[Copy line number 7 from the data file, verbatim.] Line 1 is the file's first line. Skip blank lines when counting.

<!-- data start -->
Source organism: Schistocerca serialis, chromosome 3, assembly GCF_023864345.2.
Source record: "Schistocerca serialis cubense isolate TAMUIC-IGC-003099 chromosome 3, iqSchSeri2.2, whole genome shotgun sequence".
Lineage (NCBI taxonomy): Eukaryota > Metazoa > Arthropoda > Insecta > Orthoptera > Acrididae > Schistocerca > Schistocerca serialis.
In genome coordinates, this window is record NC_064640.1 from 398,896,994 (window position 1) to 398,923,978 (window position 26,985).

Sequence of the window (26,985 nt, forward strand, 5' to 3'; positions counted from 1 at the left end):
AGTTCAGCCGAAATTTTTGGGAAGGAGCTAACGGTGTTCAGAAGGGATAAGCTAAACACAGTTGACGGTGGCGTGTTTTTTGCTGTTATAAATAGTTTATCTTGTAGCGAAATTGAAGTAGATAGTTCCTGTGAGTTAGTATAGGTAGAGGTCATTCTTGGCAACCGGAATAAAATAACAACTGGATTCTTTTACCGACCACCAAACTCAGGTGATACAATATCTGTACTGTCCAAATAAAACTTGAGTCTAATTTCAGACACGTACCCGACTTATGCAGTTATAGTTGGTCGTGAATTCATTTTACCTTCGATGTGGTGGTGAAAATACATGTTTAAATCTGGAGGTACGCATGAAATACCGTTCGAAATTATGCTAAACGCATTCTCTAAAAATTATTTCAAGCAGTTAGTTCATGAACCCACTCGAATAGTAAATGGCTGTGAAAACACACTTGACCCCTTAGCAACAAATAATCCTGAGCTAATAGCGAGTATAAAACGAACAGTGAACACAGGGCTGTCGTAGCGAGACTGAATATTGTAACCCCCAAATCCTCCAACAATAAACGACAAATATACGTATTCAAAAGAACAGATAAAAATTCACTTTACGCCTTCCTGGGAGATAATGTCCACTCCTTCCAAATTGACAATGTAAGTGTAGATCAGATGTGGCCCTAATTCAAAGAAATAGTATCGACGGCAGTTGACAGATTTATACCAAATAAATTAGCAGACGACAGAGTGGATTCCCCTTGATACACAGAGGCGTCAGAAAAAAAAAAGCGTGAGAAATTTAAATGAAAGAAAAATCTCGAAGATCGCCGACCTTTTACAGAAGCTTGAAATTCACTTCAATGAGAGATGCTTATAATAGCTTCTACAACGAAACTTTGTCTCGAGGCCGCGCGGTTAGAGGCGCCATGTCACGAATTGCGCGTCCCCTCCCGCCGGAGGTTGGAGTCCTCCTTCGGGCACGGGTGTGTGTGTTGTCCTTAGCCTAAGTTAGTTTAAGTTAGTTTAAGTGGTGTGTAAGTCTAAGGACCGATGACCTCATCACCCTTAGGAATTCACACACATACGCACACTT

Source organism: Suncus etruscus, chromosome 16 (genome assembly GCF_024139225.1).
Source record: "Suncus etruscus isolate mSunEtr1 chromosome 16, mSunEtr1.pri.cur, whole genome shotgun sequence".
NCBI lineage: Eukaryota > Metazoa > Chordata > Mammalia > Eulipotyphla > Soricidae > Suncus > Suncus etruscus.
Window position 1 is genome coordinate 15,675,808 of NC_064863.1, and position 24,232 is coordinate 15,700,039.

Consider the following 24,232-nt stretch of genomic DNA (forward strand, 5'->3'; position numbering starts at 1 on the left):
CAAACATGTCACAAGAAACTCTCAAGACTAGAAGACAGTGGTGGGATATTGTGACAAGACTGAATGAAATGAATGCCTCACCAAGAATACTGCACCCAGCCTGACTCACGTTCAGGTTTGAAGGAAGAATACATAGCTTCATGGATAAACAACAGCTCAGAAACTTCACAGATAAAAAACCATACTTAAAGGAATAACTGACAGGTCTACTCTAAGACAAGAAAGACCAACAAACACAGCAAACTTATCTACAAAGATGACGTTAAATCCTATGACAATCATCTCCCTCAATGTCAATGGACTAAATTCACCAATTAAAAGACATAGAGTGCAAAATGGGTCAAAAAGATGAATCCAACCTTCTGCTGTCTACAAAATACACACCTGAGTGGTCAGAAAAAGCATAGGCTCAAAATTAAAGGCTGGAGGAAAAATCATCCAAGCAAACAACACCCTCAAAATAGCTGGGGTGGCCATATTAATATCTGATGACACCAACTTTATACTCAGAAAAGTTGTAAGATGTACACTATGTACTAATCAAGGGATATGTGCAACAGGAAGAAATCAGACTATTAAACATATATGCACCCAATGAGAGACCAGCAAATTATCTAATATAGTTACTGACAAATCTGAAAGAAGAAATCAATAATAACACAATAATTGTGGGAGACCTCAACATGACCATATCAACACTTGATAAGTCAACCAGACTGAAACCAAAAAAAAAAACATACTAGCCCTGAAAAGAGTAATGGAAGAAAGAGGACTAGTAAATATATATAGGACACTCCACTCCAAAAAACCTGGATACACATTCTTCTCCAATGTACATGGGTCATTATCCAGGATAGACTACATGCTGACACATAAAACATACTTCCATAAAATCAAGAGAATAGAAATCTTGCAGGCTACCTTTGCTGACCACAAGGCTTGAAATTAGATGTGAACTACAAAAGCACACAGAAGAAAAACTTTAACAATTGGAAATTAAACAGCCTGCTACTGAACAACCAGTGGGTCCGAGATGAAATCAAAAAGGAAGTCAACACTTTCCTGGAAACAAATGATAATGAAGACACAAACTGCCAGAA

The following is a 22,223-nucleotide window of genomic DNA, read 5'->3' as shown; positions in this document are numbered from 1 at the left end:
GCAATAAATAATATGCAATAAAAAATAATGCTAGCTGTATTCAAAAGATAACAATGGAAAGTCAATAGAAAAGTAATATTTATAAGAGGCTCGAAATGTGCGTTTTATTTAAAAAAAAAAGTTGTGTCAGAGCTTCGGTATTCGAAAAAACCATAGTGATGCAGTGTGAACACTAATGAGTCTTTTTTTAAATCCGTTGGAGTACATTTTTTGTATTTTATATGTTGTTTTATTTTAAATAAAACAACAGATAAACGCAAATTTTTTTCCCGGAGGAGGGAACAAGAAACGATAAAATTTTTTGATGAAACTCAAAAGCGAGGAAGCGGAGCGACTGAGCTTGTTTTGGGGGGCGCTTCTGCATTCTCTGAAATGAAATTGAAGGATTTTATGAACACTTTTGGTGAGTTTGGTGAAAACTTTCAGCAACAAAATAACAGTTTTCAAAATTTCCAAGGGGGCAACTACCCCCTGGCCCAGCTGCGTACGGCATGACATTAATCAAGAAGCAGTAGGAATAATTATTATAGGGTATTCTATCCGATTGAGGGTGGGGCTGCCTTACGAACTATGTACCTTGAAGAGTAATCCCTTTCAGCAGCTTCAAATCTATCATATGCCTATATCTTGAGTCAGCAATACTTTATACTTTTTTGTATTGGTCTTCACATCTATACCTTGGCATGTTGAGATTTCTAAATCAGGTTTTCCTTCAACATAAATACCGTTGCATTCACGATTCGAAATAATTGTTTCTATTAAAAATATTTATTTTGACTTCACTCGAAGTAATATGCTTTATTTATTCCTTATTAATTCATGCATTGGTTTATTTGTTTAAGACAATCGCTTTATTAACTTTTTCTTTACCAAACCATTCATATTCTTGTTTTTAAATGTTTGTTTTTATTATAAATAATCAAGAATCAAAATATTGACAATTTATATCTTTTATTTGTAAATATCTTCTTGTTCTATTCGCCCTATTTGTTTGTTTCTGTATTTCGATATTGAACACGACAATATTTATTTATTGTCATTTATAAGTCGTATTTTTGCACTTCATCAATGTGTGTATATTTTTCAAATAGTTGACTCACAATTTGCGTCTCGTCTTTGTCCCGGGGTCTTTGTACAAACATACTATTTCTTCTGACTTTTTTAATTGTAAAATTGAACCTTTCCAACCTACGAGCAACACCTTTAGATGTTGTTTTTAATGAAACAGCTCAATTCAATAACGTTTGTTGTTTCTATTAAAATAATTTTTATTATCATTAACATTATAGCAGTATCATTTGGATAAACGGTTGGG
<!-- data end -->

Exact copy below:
Source organism: Suncus etruscus, chromosome 16 (genome assembly GCF_024139225.1).